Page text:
L                               MONSTER
                              MARTIN F. CONNOR

       This issue of Briefly addressesthe mass tort phenomenon that
    bedevils American industry. Its message, in a nutshell, is that all
    aspectsof this problem have beenstudied and debatedadnauseamfor
    two decadesbut precious little has been done to improve the situation
    in which defendantsfind themselves.Federal class action rules have
    beentweaked. There have beenrandomly enacted,and mostly ineffec-
    tive, state limitations on punitive damageawards. There has been no
    organizedeffort to addressthe problem that lies at the root of the mass
    tort explosion: a perverse risk/reward system that extravagantly
    compensatesentrepreneurial contingent-fee lawyers while forcing
    defendantsinto desperate“bet the company” scenarios.There hasbeen
    no organized effort to address the fact that, in the words of one
c   respected academic commentator, “compensation [of mass tort
    claimants] through the tort system is broken-seriously, irreparably,
    and incontrovertibly.”
       Everything comesdown ultimately, therefore, to the politics of mass
    tort reform. Champions of the status quo are now America’s most
    powerful special interest.’ Contingent-fee lawyers have no more
    important issue and are willing to makewhatever investmentis needed

        ‘It is both humorousand sadto hearAmerican corporationsroutinely damnedas
    “special interests.”(For a recent example, seeJudgeAbner Mikva’s Op-Ed in the
    N. I’. Timesof Aug. 30, 2000.) Theseorganizationsare, after all, the basic building
    blocks of our economy. Their ultimate “interest” is their own and our national
    prosperity.Their success a good thing for American citizens, consumers,      workers
    and investors.They do, of course,occasionallyget things wrong, either by chance,
    innocentmistake, culpablecarelessness in the worst cases,                    This
                                                                  recklessness. is,
    after ail, to be expected;it is not companiesthat make decisions,but fallible human
    beings.The demonimtion of business,      however,hasbeenthe work of the true special
    interests,notably contingent-fee lawyers and consumerists,   who have little trouble
    equating their own self-interest (whether its rewards come in cash or in ego-
c   gratification) with the public interest.


        of time and money. They are superbly organized. They have been
c       particularly alert to the fact that tort reform begins, and must therefore
        be headedoff, at the ballot box. They have also learnedthat a friendly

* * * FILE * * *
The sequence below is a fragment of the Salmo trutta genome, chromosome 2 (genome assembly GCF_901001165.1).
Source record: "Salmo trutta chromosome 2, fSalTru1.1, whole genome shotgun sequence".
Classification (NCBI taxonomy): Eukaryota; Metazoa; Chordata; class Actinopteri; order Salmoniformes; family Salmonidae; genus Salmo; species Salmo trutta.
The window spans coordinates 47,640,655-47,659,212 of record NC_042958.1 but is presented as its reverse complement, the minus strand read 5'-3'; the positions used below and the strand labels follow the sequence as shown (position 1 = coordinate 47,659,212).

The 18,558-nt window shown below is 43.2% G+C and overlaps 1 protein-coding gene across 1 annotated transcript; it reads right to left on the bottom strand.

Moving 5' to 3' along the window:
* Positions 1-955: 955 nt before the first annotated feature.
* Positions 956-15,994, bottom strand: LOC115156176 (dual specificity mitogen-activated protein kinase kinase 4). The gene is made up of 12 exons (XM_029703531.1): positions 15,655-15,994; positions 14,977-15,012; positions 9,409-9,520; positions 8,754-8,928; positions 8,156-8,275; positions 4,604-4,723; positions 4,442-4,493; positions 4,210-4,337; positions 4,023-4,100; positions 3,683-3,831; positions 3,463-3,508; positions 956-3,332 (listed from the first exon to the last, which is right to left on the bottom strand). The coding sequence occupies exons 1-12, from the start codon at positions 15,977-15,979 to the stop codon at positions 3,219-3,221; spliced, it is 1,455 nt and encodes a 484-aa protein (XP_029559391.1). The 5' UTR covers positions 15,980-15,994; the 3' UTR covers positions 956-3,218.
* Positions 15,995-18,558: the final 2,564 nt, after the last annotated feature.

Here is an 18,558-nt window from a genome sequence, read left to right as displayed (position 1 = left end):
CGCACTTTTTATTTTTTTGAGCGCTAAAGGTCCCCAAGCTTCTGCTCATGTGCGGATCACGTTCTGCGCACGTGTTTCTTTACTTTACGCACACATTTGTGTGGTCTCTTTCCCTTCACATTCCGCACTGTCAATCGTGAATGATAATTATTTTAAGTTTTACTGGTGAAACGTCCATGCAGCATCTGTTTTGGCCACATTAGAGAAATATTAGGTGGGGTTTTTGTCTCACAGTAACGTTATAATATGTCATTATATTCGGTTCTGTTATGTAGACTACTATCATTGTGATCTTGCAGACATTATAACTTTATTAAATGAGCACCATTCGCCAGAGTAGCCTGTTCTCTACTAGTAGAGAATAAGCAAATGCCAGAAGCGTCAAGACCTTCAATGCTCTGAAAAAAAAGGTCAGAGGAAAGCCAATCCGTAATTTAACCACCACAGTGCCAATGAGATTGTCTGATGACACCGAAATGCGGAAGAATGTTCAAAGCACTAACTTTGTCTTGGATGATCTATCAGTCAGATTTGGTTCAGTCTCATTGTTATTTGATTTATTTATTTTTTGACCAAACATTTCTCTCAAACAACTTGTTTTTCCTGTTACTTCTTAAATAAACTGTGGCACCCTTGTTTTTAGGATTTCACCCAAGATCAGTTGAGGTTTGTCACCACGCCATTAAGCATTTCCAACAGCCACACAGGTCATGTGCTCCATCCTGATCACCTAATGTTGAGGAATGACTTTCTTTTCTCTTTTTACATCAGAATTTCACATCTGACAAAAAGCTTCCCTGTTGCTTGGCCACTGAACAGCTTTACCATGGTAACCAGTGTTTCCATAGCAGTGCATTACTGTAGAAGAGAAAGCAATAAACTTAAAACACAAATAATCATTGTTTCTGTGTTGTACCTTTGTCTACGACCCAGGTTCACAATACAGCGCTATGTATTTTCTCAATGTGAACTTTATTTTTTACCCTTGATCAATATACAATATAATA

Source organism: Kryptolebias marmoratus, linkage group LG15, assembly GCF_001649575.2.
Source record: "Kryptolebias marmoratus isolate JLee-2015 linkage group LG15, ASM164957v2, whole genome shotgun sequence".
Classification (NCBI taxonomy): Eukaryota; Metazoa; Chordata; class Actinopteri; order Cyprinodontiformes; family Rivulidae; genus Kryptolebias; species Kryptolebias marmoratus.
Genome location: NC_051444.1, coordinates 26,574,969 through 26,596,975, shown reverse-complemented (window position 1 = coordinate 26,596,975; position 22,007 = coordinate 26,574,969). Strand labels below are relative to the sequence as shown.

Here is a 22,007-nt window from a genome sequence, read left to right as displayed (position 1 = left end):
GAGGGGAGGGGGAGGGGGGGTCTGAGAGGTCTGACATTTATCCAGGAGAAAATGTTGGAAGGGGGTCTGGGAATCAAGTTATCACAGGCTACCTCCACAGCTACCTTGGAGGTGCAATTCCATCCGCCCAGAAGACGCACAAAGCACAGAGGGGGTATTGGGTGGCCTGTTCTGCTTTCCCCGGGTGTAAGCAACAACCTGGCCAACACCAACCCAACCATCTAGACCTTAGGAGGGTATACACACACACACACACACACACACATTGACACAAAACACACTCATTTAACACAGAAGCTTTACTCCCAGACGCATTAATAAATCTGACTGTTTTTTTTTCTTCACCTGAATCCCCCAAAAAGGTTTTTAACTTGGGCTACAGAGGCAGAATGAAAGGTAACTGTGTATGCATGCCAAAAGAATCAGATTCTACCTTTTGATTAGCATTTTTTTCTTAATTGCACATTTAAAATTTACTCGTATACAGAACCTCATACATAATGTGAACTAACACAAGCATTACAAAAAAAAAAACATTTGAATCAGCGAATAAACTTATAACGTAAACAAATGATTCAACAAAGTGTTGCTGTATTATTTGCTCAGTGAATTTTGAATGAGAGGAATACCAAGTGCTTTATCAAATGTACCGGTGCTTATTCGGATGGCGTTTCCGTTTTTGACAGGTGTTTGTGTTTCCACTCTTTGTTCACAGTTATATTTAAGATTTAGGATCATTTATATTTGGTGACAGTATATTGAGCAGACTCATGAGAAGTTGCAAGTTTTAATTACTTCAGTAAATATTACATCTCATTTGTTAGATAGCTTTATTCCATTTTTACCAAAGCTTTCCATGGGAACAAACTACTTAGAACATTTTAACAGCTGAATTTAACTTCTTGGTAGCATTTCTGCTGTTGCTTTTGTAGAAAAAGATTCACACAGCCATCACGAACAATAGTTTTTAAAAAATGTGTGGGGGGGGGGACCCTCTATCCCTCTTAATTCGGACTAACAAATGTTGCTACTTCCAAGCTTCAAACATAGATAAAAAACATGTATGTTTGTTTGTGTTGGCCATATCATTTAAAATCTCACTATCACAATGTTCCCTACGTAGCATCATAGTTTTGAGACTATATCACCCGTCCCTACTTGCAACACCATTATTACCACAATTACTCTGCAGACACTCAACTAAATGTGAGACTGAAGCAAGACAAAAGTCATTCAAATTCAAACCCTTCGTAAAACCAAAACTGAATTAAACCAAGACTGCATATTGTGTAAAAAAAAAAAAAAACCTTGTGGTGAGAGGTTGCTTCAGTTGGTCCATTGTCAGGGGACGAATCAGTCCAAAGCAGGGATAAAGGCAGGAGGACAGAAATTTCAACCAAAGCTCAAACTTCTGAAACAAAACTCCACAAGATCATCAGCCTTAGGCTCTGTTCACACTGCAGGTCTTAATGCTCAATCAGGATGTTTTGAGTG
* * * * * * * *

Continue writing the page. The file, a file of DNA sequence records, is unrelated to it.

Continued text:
statejudiciary trumps the legislature every time.
           Those who should be advocating change,on the other hand, face a
        dizzying array of issues:taxes, trade, telecommunications,healthcare,
        employment, the environment, and so on. Mass tort reform, or any
        kind of tort reform, is seldom high on a company’s public affairs
        agenda, despite its lawyers’ urging. Tort reform, for national com-
        panies and the national trade associationsand advocacy groups they
        sponsor, generally has consisted of unplanned reactions to locally
        createdopportunities. Modest resourceshave beenspreadover far too
        many bases,usually without long-term commitment. There has been
        reluctance in many quartersto becomeinvolved in judicial or legisla-
        tive elections in order to advance the tort reform cause. It is no
        exaggeration,then, to say that since a string of legislative successes  in
        the late 198Os,during the so-called “insurance crisis” of that period,
        there has been more “sound and fury” than effective action.
           What follows is no attempt to add to the masstort “literature.” There
        will be no pretensehere at legal scholarship. This is a public affairs
        practitioner’s survey and assessmentof the mass tort scene and
        preliminary sketch of new directions in which an effective mass-tort
        reform program might move. Whatever merit the specific suggestions
        may have, the underlying messageis that nothing will changewithout
        commitment to a long-term program that is very tightly targeted at
        reshapingcurrent mechanismsfor compensatingindividuals injured by
        mass-marketedproducts. The emphasis, moreover, must be on new
        directions. Neither the traditional tort reform agendanor the scattershot
        approachto its implementation has beenequal to;the challenge of the
        Mass Tort Monster.
           Lest there be any misunderstanding,it must also be emphasizedat
        the outset that the merits of any particular mass tort claim, past or
        pending, are not at issue here. Claims must be judged on their facts.
        Some mass tort claims will have merit; others will not. Deserving
        individuals should be fully and fairly compensated.What is at issue
        here is aprocess for masstort claims resolution that is, in very basic

                                                                  MARTIN CONNOR